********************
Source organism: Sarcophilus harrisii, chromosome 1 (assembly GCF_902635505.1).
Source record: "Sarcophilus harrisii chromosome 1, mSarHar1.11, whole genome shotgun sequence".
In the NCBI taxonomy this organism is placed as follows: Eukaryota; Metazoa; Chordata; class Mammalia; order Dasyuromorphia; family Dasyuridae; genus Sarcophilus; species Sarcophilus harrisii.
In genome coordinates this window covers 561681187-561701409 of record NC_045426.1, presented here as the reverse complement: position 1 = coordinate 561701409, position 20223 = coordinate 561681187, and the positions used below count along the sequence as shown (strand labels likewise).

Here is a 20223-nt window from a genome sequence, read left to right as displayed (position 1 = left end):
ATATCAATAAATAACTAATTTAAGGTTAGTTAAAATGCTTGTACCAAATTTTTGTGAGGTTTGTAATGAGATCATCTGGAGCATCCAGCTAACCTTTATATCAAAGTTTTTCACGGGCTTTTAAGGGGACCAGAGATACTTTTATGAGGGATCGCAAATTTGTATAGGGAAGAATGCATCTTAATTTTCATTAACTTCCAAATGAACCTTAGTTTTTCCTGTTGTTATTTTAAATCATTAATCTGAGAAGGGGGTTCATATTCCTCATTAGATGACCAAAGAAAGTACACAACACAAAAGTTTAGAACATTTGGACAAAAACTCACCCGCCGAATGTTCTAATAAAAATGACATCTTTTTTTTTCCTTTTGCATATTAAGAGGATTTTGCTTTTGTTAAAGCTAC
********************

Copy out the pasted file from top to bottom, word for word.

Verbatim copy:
Source organism: Sarcophilus harrisii, chromosome 1 (assembly GCF_902635505.1).
Source record: "Sarcophilus harrisii chromosome 1, mSarHar1.11, whole genome shotgun sequence".
In the NCBI taxonomy this organism is placed as follows: Eukaryota; Metazoa; Chordata; class Mammalia; order Dasyuromorphia; family Dasyuridae; genus Sarcophilus; species Sarcophilus harrisii.
In genome coordinates this window covers 561681187-561701409 of record NC_045426.1, presented here as the reverse complement: position 1 = coordinate 561701409, position 20223 = coordinate 561681187, and the positions used below count along the sequence as shown (strand labels likewise).

Here is a 20223-nt window from a genome sequence, read left to right as displayed (position 1 = left end):
ATATCAATAAATAACTAATTTAAGGTTAGTTAAAATGCTTGTACCAAATTTTTGTGAGGTTTGTAATGAGATCATCTGGAGCATCCAGCTAACCTTTATATCAAAGTTTTTCACGGGCTTTTAAGGGGACCAGAGATACTTTTATGAGGGATCGCAAATTTGTATAGGGAAGAATGCATCTTAATTTTCATTAACTTCCAAATGAACCTTAGTTTTTCCTGTTGTTATTTTAAATCATTAATCTGAGAAGGGGGTTCATATTCCTCATTAGATGACCAAAGAAAGTACACAACACAAAAGTTTAGAACATTTGGACAAAAACTCACCCGCCGAATGTTCTAATAAAAATGACATCTTTTTTTTTCCTTTTGCATATTAAGAGGATTTTGCTTTTGTTAAAGCTAC